The standard of rationality I have in mind for ensuring that political agents can be made mutually intelligible to one another is lifted straight from Hegel. “Absolute negation” is the standard of rationality. Hegel says negation is some entity being related to something it is not. The concepts of otherness and negations are mutually supporting. When an entity is undergoing a moment of negativity, Hegel says it is undergoing changeAbsolute negation is when an entity can determine itself through something which it is not, without being alien to that other entity (Ikaheimo, 2011: 160). Hegel also calls this freedom. Hegel argues that absolute negation is the standard of rationality for any kind of political discourse because it shows some entity or judgement can withstand contradiction without losing its identity. Something can withstand otherness without being destroyed. One can immediately appreciate how powerful this kind of standard of rationality is. As we shall see below, Hegel offers up the perfect metaphilosophy for understanding they key issue of our time: intersectionality.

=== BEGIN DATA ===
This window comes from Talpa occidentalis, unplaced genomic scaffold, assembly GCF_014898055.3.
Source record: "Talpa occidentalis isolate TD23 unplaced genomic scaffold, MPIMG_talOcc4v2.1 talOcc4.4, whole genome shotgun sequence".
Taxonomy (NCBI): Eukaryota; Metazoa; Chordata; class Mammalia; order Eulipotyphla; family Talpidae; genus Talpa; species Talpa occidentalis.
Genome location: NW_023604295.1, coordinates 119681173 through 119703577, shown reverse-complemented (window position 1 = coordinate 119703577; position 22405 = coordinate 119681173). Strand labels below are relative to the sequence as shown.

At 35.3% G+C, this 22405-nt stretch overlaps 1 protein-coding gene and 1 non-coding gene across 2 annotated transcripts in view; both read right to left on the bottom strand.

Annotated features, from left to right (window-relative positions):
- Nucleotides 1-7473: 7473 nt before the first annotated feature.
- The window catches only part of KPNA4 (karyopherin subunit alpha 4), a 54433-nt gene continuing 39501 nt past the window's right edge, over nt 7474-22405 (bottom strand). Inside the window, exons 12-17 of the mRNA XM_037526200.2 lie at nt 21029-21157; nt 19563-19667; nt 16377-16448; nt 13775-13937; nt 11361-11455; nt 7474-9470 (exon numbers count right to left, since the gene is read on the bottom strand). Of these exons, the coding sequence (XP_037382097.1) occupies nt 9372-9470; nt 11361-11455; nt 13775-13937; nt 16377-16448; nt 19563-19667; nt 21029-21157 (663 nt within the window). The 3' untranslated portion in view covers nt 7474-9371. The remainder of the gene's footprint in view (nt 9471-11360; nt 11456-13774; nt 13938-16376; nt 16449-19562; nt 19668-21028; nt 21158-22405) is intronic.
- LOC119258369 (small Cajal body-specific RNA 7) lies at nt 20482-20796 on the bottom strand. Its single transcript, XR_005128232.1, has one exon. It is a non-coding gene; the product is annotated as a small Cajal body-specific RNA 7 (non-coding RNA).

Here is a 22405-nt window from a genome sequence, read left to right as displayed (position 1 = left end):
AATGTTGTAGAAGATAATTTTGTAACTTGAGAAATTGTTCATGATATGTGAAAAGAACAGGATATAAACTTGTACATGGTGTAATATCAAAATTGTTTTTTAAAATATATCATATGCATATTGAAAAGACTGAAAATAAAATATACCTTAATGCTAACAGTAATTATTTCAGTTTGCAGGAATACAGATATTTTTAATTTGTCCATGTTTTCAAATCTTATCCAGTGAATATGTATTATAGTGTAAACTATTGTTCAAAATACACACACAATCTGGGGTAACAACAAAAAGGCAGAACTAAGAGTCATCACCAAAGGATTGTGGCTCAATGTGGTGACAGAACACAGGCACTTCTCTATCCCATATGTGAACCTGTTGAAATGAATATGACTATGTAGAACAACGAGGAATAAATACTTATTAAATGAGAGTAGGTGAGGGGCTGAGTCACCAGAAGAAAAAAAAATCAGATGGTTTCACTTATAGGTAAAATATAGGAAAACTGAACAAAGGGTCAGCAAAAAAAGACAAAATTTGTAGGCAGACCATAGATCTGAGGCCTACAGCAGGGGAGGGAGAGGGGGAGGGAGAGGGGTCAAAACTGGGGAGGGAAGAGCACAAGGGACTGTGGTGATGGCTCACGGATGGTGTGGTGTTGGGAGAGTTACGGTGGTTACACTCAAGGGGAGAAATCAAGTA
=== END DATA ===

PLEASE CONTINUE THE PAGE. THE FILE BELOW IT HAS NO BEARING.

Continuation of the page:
It turns out that humans have the potential to be the perfect kind of entity in the universe, thanks to this standard of rationality. If humans are able to undergo absolute negation with one another, they are free. The more perfect the process of absolute negation, the more perfectly free humans are. The specific kind of process that humans go through in order to achieve absolute negation is called self-consciousness (Ikaheimo: ibid). Another name for Hegelian self-consciousness is intersubjective recognition. Humans have the ability to determine themselves through others by recognising others, that is, by relating themselves to others intersubjectively. Terry Pinkard puts a Kantian spin on this process, and says that this is a process of social legislation. I want to disagree with this characterisation. Self-consciousness is fundamentally anti-liberal and anti-pragmatic. The picture of meaning and human agency that Hegel is putting forward is fundamentally ontological. This means that Hegel is not merely trying to say something about what humans do, but what they and the universe are like. Hegel says that self-consciousness only manifests itself in social and cultural institutions, and is not a process of mere social legislation or mere “giving and asking for reasons”, as a follower of Wilfrid Sellars might put it. Hegel calls the social and cultural institutions that humans create in an attempt to govern the imperfect processes of absolute negation Spirit. When humans have social institutions which can facilitate self-consciousness perfectly, they have the perfect kind of society. Humans will be perfectly free.